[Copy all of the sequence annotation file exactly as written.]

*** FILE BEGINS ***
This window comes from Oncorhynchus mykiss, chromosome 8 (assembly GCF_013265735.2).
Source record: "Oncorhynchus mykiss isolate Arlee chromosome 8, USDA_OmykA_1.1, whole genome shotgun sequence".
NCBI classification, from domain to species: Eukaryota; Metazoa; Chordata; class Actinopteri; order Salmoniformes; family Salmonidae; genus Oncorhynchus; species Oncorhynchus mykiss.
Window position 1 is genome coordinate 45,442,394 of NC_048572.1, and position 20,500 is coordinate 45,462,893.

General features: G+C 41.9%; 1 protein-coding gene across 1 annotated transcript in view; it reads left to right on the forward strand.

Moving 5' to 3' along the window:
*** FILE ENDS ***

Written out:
This window comes from Oncorhynchus mykiss, chromosome 8 (assembly GCF_013265735.2).
Source record: "Oncorhynchus mykiss isolate Arlee chromosome 8, USDA_OmykA_1.1, whole genome shotgun sequence".
NCBI classification, from domain to species: Eukaryota; Metazoa; Chordata; class Actinopteri; order Salmoniformes; family Salmonidae; genus Oncorhynchus; species Oncorhynchus mykiss.
Window position 1 is genome coordinate 45,442,394 of NC_048572.1, and position 20,500 is coordinate 45,462,893.

General features: G+C 41.9%; 1 protein-coding gene across 1 annotated transcript in view; it reads left to right on the forward strand.

Moving 5' to 3' along the window: